(III) Jesus Calls for a Result
The most encouraging aspect of Jesus’ address to the churches in Revelation is the result He seeks to bring to pass.
After leaving the addresses to the churches in chapters 2 and 3, you enter chapter 4 where a great throne room scene unfolds. In this room, Jesus receives a scroll from the very hand of God the Father. As revealed in the following pages of the prophecy, this scroll represents the redemptive plan of God for all humanity. This scroll is placed in Jesus’s hands, which shows that He is the avenue by which God the Father will reconcile fallen humanity to Himself. The result that Jesus reveals to each church in chapters 2 and 3, which is the third aspect of His address, are ordained consequences of the Father’s will being exercised through Jesus.
This is a profound truth to ponder. What if what Jesus desires to produce in, and through your life, is nothing short than the dreams of God the Father Himself. Humanity was not created to be a tool or means to something greater. Adam was not an instrument, He lived in relationship with the Father as His son. Jesus reveals to us what that looks like, both while here on earth and in the future coming kingdom. The results God desires to produce in and through your life are not merely fixes or right outcomes, they are ordained consequences of God’s choice to spill through humanity, whom He created in His image and likeness.
At the close of each address, Jesus tells the churches that releasing Him into their context of life will enable Him to bring about the dreams God desires for their specific situations. Therefore Jesus is not just responsive to the churches, He is the initiator, proactive in His Father’s plan for each church.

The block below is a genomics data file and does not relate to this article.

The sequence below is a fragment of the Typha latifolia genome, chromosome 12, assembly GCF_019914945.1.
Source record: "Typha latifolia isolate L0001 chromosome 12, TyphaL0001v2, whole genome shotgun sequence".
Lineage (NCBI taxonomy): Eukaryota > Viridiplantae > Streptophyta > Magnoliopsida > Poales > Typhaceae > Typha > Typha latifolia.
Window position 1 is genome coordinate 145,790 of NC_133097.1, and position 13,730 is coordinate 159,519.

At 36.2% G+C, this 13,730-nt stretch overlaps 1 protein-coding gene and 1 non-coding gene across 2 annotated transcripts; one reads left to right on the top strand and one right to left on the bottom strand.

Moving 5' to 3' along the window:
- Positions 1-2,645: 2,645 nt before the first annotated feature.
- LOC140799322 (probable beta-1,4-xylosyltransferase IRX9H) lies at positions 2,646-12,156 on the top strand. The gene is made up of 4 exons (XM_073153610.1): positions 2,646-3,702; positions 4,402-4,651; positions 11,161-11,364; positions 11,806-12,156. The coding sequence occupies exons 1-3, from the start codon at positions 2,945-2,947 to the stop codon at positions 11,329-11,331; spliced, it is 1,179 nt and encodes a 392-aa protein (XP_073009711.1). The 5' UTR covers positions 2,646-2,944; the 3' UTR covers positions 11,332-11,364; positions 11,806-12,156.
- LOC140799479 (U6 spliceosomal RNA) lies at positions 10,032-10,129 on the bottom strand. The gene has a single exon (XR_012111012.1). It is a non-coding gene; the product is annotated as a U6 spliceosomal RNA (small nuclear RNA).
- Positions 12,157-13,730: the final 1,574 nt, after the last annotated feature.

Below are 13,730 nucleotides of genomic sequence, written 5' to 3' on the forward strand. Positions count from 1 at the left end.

The reality for the Christian, the one who lives a Spirit-sourced life, is their life does not flex and bend according to the pressures of this world. On the contrary, the Christian lives a life controlled, dictated, and produced by Jesus Himself. This is a familiar theme throughout the Bible. God spoke to Jeremiah the prophet affirming this truth saying,
“For I know the plans I have for you,’ declares the LORD, ‘plans to prosper you and not to harm you, plans to give you hope and a future.” Jeremiah 29:11
“Before I formed you in the womb I knew you, before you were born I set you apart; I appointed you as a prophet to the nations.” Jeremiah 1:5
Passages like these do not reflect a removed and distant God who pops in and out of our context of living, but of One who has purpose and intent with His children.
Jesus is our banner and He is sourcing us as we live in our context of life. He is leading, guiding, protecting, and enabling us to be who God has called us to be in the moment when life seems impossible. This is the approach Jesus takes to communicate His message to the churches in Revelation.
First, Jesus is the Answer for anything and everything life throws at them – in Him they are to see what the Spirit wants to accomplish in them as they face their context of life. Second, He knows every detail of their context of life and longs to source every decision they make. Lastly, with this intimate involvement, Jesus is able to accomplish all that is needed to sustain them through God’s plan for their life.
What if we embraced the call that Jesus gave to these seven churches? What if we lived like Jesus was The Answer to our life and instead of demanding He change our circumstances, allowed Him to change us instead? What would change if we allowed Him to source our life?
It is my desire that you see Jesus as The Answer to your life and that you, in turn, release Him into your context of everyday living. The result of your trusting in Him will not only be that you will overcome and live victorious, but also that you might become the event where the Spirit of Jesus spills out into your world. Release Him to do what He wants to do in your life and then marvel at the result He brings about in your context of everyday living. Embrace Him today and allow Him to accomplish through you what only His Spirit can produce.